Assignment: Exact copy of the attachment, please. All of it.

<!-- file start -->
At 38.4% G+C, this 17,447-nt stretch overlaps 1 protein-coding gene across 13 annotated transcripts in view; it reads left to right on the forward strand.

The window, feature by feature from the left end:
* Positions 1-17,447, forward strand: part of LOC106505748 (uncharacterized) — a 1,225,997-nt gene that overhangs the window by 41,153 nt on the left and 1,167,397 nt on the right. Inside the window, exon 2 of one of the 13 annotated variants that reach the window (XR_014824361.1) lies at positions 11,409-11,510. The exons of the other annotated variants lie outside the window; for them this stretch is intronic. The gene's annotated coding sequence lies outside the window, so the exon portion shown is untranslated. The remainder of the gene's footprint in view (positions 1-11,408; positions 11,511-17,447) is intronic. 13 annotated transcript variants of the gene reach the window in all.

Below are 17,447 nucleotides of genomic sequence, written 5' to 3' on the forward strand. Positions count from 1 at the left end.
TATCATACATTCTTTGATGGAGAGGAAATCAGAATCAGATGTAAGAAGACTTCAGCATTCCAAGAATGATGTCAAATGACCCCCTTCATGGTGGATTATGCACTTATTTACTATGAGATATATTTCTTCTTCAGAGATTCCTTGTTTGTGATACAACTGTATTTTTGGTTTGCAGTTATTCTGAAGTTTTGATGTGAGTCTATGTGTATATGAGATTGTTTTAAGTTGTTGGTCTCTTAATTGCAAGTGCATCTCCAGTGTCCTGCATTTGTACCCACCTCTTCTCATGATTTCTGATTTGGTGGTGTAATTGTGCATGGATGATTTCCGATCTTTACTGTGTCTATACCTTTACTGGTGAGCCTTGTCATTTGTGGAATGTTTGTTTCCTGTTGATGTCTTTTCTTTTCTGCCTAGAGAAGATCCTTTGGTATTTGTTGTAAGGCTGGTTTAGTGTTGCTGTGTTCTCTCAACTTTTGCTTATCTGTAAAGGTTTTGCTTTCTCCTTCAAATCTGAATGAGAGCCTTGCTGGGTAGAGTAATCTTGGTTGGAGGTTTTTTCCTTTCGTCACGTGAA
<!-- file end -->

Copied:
At 38.4% G+C, this 17,447-nt stretch overlaps 1 protein-coding gene across 13 annotated transcripts in view; it reads left to right on the forward strand.

The window, feature by feature from the left end:
* Positions 1-17,447, forward strand: part of LOC106505748 (uncharacterized) — a 1,225,997-nt gene that overhangs the window by 41,153 nt on the left and 1,167,397 nt on the right. Inside the window, exon 2 of one of the 13 annotated variants that reach the window (XR_014824361.1) lies at positions 11,409-11,510. The exons of the other annotated variants lie outside the window; for them this stretch is intronic. The gene's annotated coding sequence lies outside the window, so the exon portion shown is untranslated. The remainder of the gene's footprint in view (positions 1-11,408; positions 11,511-17,447) is intronic. 13 annotated transcript variants of the gene reach the window in all.

Below are 17,447 nucleotides of genomic sequence, written 5' to 3' on the forward strand. Positions count from 1 at the left end.
TATCATACATTCTTTGATGGAGAGGAAATCAGAATCAGATGTAAGAAGACTTCAGCATTCCAAGAATGATGTCAAATGACCCCCTTCATGGTGGATTATGCACTTATTTACTATGAGATATATTTCTTCTTCAGAGATTCCTTGTTTGTGATACAACTGTATTTTTGGTTTGCAGTTATTCTGAAGTTTTGATGTGAGTCTATGTGTATATGAGATTGTTTTAAGTTGTTGGTCTCTTAATTGCAAGTGCATCTCCAGTGTCCTGCATTTGTACCCACCTCTTCTCATGATTTCTGATTTGGTGGTGTAATTGTGCATGGATGATTTCCGATCTTTACTGTGTCTATACCTTTACTGGTGAGCCTTGTCATTTGTGGAATGTTTGTTTCCTGTTGATGTCTTTTCTTTTCTGCCTAGAGAAGATCCTTTGGTATTTGTTGTAAGGCTGGTTTAGTGTTGCTGTGTTCTCTCAACTTTTGCTTATCTGTAAAGGTTTTGCTTTCTCCTTCAAATCTGAATGAGAGCCTTGCTGGGTAGAGTAATCTTGGTTGGAGGTTTTTTCCTTTCGTCACGTGAA